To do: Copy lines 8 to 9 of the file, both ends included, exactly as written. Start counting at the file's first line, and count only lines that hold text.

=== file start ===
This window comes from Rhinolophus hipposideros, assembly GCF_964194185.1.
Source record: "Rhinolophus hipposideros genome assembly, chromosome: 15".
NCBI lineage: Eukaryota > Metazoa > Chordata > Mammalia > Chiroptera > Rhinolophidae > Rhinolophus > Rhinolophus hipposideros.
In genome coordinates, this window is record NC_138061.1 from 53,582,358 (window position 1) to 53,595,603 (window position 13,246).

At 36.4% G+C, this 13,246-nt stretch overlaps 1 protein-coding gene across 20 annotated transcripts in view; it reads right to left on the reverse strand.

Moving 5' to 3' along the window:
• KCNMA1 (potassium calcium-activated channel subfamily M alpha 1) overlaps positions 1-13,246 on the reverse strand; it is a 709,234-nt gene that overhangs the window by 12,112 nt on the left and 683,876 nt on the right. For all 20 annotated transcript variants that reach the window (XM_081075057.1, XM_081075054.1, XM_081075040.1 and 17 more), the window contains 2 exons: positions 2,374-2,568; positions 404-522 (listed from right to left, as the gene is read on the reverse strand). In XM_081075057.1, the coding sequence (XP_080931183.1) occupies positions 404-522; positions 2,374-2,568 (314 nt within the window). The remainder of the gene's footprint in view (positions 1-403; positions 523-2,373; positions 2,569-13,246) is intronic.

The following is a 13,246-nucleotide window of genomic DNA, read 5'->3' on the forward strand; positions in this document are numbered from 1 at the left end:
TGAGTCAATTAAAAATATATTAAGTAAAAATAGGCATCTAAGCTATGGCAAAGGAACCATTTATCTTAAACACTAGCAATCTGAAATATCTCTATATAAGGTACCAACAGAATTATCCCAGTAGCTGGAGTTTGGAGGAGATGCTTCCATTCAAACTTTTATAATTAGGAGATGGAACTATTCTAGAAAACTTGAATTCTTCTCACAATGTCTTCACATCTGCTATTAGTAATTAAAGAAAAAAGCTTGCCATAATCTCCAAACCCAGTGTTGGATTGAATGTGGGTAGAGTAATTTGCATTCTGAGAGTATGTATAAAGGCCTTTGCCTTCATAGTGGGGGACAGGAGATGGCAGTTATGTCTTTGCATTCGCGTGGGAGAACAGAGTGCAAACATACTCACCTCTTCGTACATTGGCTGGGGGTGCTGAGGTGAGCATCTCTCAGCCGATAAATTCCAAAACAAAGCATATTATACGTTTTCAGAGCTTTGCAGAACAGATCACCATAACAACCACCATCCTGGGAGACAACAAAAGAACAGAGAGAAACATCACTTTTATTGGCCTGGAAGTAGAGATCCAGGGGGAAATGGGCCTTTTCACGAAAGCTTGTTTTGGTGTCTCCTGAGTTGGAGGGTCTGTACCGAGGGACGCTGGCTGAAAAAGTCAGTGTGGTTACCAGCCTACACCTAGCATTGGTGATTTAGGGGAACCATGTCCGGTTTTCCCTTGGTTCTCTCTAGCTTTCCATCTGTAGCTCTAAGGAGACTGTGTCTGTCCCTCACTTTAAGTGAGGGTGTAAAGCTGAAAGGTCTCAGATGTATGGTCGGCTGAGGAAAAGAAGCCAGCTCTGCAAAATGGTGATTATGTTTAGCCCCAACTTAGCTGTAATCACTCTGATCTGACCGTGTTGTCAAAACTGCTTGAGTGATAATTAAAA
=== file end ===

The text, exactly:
The following is a 13,246-nucleotide window of genomic DNA, read 5'->3' on the forward strand; positions in this document are numbered from 1 at the left end:
TGAGTCAATTAAAAATATATTAAGTAAAAATAGGCATCTAAGCTATGGCAAAGGAACCATTTATCTTAAACACTAGCAATCTGAAATATCTCTATATAAGGTACCAACAGAATTATCCCAGTAGCTGGAGTTTGGAGGAGATGCTTCCATTCAAACTTTTATAATTAGGAGATGGAACTATTCTAGAAAACTTGAATTCTTCTCACAATGTCTTCACATCTGCTATTAGTAATTAAAGAAAAAAGCTTGCCATAATCTCCAAACCCAGTGTTGGATTGAATGTGGGTAGAGTAATTTGCATTCTGAGAGTATGTATAAAGGCCTTTGCCTTCATAGTGGGGGACAGGAGATGGCAGTTATGTCTTTGCATTCGCGTGGGAGAACAGAGTGCAAACATACTCACCTCTTCGTACATTGGCTGGGGGTGCTGAGGTGAGCATCTCTCAGCCGATAAATTCCAAAACAAAGCATATTATACGTTTTCAGAGCTTTGCAGAACAGATCACCATAACAACCACCATCCTGGGAGACAACAAAAGAACAGAGAGAAACATCACTTTTATTGGCCTGGAAGTAGAGATCCAGGGGGAAATGGGCCTTTTCACGAAAGCTTGTTTTGGTGTCTCCTGAGTTGGAGGGTCTGTACCGAGGGACGCTGGCTGAAAAAGTCAGTGTGGTTACCAGCCTACACCTAGCATTGGTGATTTAGGGGAACCATGTCCGGTTTTCCCTTGGTTCTCTCTAGCTTTCCATCTGTAGCTCTAAGGAGACTGTGTCTGTCCCTCACTTTAAGTGAGGGTGTAAAGCTGAAAGGTCTCAGATGTATGGTCGGCTGAGGAAAAGAAGCCAGCTCTGCAAAATGGTGATTATGTTTAGCCCCAACTTAGCTGTAATCACTCTGATCTGACCGTGTTGTCAAAACTGCTTGAGTGATAATTAAAA